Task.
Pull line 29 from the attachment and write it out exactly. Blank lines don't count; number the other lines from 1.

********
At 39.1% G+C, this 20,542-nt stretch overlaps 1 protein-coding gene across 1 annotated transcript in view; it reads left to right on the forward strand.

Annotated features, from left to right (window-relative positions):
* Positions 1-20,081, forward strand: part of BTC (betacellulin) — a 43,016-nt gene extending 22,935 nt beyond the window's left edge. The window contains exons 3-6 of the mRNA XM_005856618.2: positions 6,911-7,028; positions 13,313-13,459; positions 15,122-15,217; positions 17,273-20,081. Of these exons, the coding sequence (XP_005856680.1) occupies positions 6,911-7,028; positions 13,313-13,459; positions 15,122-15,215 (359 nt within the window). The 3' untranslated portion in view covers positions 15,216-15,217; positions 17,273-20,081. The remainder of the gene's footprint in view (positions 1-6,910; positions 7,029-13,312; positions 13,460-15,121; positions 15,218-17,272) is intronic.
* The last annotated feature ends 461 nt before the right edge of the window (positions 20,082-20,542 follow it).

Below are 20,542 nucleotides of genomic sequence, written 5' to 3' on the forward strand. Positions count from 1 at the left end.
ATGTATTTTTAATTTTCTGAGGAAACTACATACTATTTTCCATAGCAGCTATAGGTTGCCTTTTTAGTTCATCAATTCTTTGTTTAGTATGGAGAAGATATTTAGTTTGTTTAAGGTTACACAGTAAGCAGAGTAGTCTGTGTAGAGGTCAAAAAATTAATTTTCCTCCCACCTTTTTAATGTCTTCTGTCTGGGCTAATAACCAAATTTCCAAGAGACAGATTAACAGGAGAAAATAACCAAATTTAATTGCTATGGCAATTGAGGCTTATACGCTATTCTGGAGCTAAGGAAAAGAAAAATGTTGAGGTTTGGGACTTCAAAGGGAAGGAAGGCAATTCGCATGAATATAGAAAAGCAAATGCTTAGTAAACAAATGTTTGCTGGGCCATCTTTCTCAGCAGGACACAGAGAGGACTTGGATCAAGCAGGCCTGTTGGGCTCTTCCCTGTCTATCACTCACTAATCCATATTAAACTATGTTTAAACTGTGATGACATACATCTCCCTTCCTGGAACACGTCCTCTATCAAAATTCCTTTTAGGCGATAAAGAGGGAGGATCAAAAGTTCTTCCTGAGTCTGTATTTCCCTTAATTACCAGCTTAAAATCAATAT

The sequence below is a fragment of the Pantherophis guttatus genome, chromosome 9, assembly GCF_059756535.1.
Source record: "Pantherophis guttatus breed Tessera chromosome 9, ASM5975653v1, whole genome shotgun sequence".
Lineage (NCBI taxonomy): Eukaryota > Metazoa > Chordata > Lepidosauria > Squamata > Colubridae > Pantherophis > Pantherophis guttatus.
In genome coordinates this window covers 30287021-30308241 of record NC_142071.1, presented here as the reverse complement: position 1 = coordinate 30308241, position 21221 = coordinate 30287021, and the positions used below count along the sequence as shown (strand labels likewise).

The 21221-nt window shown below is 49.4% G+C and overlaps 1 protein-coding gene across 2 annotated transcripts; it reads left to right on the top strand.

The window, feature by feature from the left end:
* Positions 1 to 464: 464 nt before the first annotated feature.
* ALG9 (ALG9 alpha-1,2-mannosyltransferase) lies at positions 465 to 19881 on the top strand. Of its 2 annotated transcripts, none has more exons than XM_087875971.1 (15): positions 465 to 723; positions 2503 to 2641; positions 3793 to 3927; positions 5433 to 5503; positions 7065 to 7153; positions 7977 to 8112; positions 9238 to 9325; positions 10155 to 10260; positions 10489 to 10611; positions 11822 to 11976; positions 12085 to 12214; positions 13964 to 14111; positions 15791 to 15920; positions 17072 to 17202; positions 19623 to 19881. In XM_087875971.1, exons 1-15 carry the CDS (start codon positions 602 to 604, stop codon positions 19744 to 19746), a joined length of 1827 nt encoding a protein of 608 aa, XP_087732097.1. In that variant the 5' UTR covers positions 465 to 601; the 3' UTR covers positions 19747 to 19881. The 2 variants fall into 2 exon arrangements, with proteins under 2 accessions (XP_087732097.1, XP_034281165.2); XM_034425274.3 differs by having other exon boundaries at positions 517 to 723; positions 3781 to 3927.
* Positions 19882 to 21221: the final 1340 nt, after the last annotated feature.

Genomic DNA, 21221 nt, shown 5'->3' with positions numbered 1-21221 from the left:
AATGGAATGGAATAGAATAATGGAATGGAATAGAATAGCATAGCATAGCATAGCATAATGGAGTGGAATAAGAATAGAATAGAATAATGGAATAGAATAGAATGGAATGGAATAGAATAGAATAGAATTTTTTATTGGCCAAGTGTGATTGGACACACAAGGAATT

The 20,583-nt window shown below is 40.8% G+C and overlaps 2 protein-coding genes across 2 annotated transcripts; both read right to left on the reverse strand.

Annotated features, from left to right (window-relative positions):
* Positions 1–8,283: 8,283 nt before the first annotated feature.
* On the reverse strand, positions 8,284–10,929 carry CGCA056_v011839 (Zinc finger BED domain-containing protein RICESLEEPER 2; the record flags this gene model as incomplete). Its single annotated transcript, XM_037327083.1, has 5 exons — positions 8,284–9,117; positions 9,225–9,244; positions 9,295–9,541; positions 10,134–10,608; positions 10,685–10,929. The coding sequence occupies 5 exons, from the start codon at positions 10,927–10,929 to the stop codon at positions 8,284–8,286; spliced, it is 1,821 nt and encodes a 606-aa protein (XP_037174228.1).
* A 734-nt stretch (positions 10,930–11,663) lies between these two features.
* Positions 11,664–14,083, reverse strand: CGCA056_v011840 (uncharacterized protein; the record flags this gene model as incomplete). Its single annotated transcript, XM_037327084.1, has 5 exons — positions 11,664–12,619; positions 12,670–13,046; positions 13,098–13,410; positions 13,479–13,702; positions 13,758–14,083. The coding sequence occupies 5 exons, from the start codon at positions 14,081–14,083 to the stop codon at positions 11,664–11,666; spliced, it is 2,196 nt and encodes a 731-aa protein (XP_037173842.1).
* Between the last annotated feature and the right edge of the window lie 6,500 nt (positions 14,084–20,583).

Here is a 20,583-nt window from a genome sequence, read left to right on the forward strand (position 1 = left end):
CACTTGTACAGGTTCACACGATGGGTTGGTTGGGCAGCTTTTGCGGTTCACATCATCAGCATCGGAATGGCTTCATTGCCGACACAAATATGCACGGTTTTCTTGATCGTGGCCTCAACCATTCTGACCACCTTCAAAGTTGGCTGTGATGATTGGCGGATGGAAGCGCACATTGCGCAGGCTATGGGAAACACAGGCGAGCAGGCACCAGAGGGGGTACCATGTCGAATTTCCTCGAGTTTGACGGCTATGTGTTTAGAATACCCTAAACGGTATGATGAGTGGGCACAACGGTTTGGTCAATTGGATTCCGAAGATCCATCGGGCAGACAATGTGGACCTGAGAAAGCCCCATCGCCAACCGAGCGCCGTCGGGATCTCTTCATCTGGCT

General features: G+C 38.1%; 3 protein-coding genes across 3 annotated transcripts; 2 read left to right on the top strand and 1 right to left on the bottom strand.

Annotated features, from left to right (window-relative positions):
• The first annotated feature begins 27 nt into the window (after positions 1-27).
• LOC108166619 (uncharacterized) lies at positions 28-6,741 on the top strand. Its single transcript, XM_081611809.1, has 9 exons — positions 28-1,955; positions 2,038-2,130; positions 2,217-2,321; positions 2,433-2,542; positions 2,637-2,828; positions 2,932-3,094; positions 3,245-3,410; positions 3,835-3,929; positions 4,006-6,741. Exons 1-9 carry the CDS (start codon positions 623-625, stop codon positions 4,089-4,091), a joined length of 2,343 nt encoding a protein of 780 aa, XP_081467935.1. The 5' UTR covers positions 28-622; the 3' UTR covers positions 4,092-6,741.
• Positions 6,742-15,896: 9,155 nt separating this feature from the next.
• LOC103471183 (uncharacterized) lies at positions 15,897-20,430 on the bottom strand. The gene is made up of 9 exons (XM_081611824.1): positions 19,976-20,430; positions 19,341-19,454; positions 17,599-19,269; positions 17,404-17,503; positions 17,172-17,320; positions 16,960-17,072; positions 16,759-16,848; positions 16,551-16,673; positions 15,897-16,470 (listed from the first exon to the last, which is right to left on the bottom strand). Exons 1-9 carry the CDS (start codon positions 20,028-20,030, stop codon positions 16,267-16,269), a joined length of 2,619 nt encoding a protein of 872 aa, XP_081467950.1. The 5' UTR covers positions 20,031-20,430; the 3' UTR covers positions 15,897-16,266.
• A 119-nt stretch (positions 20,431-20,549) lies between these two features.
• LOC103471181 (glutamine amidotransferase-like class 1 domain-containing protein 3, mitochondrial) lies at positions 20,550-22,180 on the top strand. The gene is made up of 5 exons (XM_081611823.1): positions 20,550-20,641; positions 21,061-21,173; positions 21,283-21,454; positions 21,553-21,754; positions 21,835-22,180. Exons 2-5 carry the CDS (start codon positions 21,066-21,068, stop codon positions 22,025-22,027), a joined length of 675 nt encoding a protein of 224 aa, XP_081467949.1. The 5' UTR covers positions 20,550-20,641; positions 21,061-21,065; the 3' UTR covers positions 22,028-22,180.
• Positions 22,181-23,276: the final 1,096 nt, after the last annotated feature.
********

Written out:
• The first annotated feature begins 27 nt into the window (after positions 1-27).